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New four year deal for Reno-Tahoe event

The Reno-Tahoe Open reached a four-year agreement with the PGA Tour on Friday to continue the tournament in late August through 2006 with an option to seek other dates.

"We now have signed a deal, a four-year agreement,'' said Jim Kline, director of the fledgling tournament that competes on the same weekend as the World Golf Championships.

"If a new date becomes available, we have a right to bid on that date but we would have to have the financials in place ahead of time,'' he told The Associated Press.

The PGA Tour included the Aug. 21-24 event on the formal 2003 schedule it released last month. But local officials had said the tournament might not continue if the tour was unwilling to continue to supply the $3 million purse, as it had the first four years. "The incentives are pretty much built in now that we will need to get a title sponsor. But they said they will cover the purse money that is usually covered by the title sponsor until we get a title. They will carry us through in the meantime,'' Kline said.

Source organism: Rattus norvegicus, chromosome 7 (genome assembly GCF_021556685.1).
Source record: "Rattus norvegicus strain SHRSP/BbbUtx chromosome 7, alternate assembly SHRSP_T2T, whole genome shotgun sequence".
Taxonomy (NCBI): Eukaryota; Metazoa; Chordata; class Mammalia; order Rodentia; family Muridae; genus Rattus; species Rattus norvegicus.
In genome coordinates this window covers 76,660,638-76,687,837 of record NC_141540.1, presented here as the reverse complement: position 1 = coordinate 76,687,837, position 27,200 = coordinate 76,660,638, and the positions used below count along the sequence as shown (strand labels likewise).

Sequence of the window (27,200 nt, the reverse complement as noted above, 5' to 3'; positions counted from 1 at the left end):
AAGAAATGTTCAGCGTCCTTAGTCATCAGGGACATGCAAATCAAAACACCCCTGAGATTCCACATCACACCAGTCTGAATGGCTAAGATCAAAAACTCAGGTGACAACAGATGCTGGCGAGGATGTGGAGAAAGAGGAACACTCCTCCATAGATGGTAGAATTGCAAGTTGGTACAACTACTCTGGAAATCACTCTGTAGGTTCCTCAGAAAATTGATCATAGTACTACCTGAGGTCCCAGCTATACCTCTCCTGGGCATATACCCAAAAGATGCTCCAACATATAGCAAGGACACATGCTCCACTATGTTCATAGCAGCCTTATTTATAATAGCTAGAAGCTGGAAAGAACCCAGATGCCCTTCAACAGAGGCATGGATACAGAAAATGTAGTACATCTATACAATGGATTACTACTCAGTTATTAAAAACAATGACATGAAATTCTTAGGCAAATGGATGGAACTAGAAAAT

Dave Lancer, the PGA Tour's director of information, said the tour does not discuss financial details, but the "tournament is on our schedule and is going to be played as scheduled.''

"We subsidize all tournaments to some extent with the purse. Tournaments that are opposite other tournaments, like Reno, we give a greater subsidy to,'' Lancer said from Ponte Vedra Beach, Fla.

Montreux Golf & Country Club on Reno's southwest side hosts the 72-hole tournament on the Jack Nicklaus-designed course that winds through towering pines and mountain streams in the shadow of the Sierra.

Notah Begay III won the inaugural Reno-Tahoe Open in 1999 -- the first PGA event in town since Ben Hogan won the Reno Open Invitational in 1948.

Scott Verplank won in 2000, followed by John Cook and last year former UNLV star Chris Riley.

Kline said tournament organizers continue their search for a title sponsor and have leads on two prospects.

"I would love to be able to tell the tour you don't have to treat us like babies anymore and we can stand on our own two feet,'' he said.

But he said he's learned to temper his enthusiasm.

"I've been told so many times we thought we had one. It's kind of like asking a girl for a date. You're reluctant to do it anymore after you've been told `No' so many times,'' he said.

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